Those who are familiar with the Bible will recognize the first part of the title of this post as a quote from the Lord Jesus Christ himself, as recorded in Matthew 5:44. Evangelical creedalists of most denominations would have people believe, however, that Mormons do not read and are not familiar with the Bible and thus are not acquainted with this teaching.
Mormons are praying for Evangelical creedalists.
In case any Mormons have forgotten what Evangelical creedalists think about Mormons, a caustic view has been voiced about the Church of Jesus Christ of Latter-day Saints in relation to Focus on the Family’s decision to remove an interview with a popular Mormon, Glenn Beck, from its website. The statements serve as a reminder to Latter-day Saints that the Evangelical creedalist right is spitefully using Mormons for their money and organization to further their political agendas.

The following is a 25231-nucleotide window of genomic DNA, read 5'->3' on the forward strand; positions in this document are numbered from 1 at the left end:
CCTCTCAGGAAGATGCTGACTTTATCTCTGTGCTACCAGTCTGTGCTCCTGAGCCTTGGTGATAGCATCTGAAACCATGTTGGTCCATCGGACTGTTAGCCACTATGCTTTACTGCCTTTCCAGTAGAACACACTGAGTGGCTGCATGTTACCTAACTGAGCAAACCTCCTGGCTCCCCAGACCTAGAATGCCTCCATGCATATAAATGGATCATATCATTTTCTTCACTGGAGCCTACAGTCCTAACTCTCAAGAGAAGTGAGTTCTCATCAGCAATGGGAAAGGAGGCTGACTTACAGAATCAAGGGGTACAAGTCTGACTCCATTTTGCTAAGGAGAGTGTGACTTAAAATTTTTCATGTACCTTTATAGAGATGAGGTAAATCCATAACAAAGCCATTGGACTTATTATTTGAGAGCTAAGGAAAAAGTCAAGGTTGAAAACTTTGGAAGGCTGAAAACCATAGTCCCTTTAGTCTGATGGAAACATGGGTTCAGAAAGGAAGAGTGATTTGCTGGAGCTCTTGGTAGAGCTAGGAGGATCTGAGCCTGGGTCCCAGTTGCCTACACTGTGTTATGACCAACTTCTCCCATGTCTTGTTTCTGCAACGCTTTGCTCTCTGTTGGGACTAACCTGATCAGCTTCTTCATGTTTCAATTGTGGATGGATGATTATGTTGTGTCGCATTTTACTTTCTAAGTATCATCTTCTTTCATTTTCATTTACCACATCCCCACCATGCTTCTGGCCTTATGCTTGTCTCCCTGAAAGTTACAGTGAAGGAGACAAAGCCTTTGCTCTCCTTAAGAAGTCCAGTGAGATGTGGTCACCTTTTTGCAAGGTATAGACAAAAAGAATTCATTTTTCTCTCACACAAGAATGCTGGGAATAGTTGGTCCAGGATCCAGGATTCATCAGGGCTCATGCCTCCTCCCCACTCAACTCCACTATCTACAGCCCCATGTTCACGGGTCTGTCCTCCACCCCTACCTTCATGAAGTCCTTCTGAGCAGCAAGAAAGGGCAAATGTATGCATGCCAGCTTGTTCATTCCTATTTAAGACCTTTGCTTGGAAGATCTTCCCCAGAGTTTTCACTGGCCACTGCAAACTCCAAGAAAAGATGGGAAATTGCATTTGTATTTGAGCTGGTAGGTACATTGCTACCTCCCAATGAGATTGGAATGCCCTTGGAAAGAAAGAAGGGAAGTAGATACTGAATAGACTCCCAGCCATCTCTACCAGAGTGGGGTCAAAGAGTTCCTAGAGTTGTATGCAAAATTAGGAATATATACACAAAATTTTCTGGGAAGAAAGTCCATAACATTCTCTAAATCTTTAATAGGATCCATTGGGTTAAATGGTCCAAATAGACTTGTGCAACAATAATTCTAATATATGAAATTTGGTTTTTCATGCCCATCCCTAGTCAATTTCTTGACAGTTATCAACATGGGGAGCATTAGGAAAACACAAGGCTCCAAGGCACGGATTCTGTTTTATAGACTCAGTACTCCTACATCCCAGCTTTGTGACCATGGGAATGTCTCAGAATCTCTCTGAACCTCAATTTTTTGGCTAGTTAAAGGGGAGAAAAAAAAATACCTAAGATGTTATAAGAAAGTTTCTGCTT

According to the Christian Post article, the pastor of some Evangelical creedalist congregation in North Carolina stated that (before caving to such criticism and removing the interview with Glenn Beck) Focus on the Family was using “Mr. Beck’s story as a way to show that hope can be found in God, which is true enough; the problem is that Mr. Beck’s god is not the Triune God of the Bible nor is his Jesus the Jesus of the Bible” (emphasis added). The bolded portion here is truly remarkable considering that the pastor’s own “Triune God” is itself not found in the Bible absent certain prerequisite syllogisms that do not constitute the only way — and thus not the necessary way — of reading the Bible.